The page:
- زمان مطالعه 5 دقیقه
- سطح خیلی ساده
دانلود اپلیکیشن «زیبوک»
این فصل را میتوانید به بهترین شکل و با امکانات عالی در اپلیکیشن «زیبوک» بخوانید
متن انگلیسی فصل
Ideas and Information
The meeting East and Voyles had with Coal and the President did not go well. Not only could they not report any progress, but they had to admit that investigations like this could take many months. Then Coal handed Voyles a list of eight possible members of the Supreme Court, two of whom would fill the places left empty by Rosenberg and Jensen. ‘We want a report on these people in ten days, Voyles,’ he said, ‘and make sure the press doesn’t get to hear about them.’
‘You know we can’t promise that,’ Voyles said. ‘We can’t guarantee no leaks. As soon as we start to dig around these people, someone will realize what’s going on.’
‘The FBI can’t guarantee secrecy?’ Coal said. ‘You’d better keep this out of the papers, Voyles.’
Voyles jumped out of his chair. ‘Listen, Coal,’ he shouted. ‘Why don’t you investigate these people yourself? Don’t start telling me what to do.’
The President tried to make peace. ‘All we’re saying is do your best, Voyles,’ he said. ‘These people are young and they’re good Republicans. They’ll be giving the Constitution shape long after I’m dead. So it’s important to me that the two who become members of the Supreme Court are clean, so that they can stay there for ever. So no drugs, no unusual sexual habits - nothing like that. OK?’
‘Yes, Mr President. But we cannot guarantee total secrecy.’
‘I understand. Just try your best.’
Callahan went round to Darby’s apartment with a pizza and a bottle of wine. He hadn’t seen her for four days. He rang on her doorbell.
‘Who is it?’ she called through the door.
‘Thomas Callahan,’ he said. ‘Do you remember me?’
The door opened and Callahan stepped in. ‘Are we still friends?’ he asked, and gave her a kiss.
‘Of course. I’ve just been busy.’
‘So what did the great detective find?’
She was opening the bottle of wine and didn’t answer straight away. She poured wine into two glasses and they went and sat together on the sofa. She put her legs up on to him, and he stroked them. He repeated the question.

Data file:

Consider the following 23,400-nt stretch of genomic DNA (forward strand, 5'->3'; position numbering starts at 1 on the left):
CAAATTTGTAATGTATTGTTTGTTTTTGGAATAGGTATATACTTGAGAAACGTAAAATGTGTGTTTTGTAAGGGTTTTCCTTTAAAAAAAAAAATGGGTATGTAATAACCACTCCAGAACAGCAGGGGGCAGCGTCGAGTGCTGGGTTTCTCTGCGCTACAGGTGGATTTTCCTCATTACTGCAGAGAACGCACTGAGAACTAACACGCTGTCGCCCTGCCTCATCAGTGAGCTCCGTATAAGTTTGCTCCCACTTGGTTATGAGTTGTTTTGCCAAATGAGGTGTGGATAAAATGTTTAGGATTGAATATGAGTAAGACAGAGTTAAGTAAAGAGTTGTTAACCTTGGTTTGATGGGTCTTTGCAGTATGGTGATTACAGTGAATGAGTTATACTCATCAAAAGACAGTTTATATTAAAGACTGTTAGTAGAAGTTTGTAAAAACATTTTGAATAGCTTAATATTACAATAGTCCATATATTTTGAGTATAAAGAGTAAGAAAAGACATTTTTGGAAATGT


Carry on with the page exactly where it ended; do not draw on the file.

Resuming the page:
‘Nothing, really. I was following a path, and it took me somewhere. I even typed it up as a brief, but I don’t think it’s worth anything.’
‘What? You’ve been running around playing detective for four days, and refusing to see me, and now you’re just going to throw it away?’
‘It’s over there on the table, if you want to see it,’ she said.
‘I don’t want to see it now,’ he said. ‘We have more important things to do. I’m going to be away in Washington for a few days, remember? I’ll read your brief and then we’ll talk about it. But not till we’ve been to bed, OK?’
She pulled him towards her and they kissed long and hard.
There was a cleaner in the White House whom everyone called Sarge. He was old, very black, and had white hair. He wore dark glasses all the time, and everyone thought that he was half blind.
In fact, Sarge could see very well. He could see round corners. He had been working in the White House for thirty years now, cleaning and listening, cleaning and seeing. He knew which doors stayed open and which walls were thin. No one ever noticed him.
His son Cleve was a policeman. This is how it worked: Cleve would contact Gray Grantham of the Washington Post and arrange a meeting. Sarge and Grantham would meet. No one knew how Grantham got his political information, but it was always good and always correct. Sarge never talked to anyone except Grantham, and he didn’t tell even him everything he found out.
This time they met at Glenda’s, a little cafe on Fourteenth Street. Sarge was able to tell Grantham two of the people on the list of possible Supreme Court judges.
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